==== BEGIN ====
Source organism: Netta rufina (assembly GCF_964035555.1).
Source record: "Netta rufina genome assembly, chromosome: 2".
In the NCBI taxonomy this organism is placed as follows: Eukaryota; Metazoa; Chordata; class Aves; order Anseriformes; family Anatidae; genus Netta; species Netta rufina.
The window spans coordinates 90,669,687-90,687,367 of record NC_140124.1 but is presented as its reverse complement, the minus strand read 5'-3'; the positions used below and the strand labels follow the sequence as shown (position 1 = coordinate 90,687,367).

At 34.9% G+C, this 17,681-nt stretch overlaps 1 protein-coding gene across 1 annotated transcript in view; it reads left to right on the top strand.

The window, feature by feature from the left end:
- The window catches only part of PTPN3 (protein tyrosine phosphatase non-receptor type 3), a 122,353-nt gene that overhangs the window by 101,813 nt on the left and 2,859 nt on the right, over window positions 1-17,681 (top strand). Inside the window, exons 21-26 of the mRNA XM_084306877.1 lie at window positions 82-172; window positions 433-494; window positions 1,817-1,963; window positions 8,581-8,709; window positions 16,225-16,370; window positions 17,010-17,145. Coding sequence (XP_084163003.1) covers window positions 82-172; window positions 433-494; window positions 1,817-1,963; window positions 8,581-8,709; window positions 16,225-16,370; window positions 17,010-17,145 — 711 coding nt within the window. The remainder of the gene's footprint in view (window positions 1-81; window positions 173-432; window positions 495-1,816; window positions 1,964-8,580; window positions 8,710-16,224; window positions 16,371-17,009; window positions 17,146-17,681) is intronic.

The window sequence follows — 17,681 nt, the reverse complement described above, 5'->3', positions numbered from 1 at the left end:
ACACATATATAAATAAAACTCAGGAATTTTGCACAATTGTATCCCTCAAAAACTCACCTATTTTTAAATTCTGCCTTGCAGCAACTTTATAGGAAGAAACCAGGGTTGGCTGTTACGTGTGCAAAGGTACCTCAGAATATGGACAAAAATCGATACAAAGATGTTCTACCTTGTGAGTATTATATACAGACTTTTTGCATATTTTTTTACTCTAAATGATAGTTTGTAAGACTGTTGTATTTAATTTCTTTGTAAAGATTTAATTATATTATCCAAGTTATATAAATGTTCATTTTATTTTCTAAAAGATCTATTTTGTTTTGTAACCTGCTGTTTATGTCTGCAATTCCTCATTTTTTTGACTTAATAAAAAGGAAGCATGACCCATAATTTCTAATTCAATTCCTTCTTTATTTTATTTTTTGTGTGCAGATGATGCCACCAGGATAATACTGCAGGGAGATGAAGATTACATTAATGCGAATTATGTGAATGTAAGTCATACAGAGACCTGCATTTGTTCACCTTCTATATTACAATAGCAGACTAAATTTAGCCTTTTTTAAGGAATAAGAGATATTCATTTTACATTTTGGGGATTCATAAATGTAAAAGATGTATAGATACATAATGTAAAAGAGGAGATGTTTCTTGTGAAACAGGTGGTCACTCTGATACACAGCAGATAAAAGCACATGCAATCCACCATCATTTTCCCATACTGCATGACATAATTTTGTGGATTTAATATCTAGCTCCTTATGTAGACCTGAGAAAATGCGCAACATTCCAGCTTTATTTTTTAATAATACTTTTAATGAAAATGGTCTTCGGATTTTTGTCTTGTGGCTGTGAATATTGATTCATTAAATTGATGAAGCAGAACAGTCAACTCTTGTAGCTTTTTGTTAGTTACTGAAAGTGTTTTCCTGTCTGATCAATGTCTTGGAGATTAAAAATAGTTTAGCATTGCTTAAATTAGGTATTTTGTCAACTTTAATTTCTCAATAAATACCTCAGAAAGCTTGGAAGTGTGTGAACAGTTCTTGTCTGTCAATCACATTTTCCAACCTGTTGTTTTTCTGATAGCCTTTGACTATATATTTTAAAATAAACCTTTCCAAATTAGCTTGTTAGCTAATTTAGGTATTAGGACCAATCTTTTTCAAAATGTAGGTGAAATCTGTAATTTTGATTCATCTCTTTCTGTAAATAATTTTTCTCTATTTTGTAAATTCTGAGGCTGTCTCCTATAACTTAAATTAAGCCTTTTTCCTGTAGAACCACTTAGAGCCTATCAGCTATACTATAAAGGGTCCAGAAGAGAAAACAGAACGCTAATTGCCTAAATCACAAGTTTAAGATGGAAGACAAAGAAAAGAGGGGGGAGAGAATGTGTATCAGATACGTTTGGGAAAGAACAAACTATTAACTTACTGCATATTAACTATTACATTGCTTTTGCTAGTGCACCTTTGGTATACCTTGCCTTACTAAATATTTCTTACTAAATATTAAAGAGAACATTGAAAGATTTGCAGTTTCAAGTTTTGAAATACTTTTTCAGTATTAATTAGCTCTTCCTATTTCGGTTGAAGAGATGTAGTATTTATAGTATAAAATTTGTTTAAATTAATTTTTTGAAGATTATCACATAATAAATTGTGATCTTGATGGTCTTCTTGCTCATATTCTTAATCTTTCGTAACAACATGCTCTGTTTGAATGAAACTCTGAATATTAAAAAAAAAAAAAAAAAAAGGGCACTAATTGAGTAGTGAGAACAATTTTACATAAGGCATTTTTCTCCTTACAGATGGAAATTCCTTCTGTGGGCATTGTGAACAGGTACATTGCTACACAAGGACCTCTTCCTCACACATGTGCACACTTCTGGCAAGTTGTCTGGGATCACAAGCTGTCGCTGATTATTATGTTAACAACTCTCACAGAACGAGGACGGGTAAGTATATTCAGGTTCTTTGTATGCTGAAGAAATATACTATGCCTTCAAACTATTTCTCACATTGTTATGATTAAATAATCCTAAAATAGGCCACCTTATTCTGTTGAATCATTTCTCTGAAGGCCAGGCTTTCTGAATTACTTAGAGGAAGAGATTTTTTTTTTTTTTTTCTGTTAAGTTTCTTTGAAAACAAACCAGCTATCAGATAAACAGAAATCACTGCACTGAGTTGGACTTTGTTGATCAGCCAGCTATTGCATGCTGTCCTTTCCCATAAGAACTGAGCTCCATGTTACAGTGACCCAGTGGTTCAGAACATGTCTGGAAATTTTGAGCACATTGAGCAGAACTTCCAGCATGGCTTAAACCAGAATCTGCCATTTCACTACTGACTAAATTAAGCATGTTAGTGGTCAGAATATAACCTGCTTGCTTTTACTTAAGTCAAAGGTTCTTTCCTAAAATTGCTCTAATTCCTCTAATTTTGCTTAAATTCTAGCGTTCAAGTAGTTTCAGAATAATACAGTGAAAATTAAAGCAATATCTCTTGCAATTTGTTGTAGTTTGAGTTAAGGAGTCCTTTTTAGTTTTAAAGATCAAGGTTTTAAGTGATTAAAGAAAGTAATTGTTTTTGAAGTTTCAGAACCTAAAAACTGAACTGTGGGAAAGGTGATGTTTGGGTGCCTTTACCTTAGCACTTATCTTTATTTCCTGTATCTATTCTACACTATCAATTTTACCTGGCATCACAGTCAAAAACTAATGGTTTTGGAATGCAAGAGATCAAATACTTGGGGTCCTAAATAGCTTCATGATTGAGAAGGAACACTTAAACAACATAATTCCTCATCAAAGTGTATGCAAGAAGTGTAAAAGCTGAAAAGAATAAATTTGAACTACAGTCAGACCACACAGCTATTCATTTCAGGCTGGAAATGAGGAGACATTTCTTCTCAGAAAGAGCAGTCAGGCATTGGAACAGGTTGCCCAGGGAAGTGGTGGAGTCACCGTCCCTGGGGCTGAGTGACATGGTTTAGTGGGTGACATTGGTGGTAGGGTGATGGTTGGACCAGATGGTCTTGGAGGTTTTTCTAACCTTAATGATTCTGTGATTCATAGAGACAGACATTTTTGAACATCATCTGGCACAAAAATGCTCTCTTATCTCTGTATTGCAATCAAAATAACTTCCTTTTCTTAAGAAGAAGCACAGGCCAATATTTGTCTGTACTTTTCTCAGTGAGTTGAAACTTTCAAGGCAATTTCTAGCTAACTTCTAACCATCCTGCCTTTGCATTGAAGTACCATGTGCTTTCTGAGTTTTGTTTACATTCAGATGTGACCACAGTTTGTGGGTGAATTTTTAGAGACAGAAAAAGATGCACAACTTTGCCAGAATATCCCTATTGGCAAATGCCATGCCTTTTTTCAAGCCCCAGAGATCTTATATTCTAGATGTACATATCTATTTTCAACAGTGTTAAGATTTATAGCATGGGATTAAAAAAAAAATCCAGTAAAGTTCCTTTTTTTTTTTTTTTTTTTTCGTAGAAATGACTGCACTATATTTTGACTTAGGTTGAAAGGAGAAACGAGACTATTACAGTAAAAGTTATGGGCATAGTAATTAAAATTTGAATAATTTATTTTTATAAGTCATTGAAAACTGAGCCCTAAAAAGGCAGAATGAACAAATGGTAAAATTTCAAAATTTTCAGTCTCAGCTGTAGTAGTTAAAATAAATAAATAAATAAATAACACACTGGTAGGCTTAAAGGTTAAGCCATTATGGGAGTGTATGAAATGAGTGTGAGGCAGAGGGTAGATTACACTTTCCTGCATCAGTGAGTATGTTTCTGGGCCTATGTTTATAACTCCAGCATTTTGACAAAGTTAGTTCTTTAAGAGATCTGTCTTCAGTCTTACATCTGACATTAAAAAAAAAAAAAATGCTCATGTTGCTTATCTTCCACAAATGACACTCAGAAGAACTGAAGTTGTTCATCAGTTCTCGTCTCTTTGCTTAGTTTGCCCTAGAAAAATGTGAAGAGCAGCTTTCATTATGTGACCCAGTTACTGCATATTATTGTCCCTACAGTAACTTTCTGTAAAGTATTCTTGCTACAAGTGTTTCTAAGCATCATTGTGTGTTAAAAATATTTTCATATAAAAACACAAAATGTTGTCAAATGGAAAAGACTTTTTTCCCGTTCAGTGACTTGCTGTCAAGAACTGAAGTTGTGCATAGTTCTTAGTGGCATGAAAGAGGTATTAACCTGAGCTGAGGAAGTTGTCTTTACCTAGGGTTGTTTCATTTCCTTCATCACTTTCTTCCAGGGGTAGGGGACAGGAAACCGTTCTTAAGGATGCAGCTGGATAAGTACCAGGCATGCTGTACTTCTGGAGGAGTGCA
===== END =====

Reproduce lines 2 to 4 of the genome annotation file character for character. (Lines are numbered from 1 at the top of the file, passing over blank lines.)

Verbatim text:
Source record: "Netta rufina genome assembly, chromosome: 2".
In the NCBI taxonomy this organism is placed as follows: Eukaryota; Metazoa; Chordata; class Aves; order Anseriformes; family Anatidae; genus Netta; species Netta rufina.
The window spans coordinates 90,669,687-90,687,367 of record NC_140124.1 but is presented as its reverse complement, the minus strand read 5'-3'; the positions used below and the strand labels follow the sequence as shown (position 1 = coordinate 90,687,367).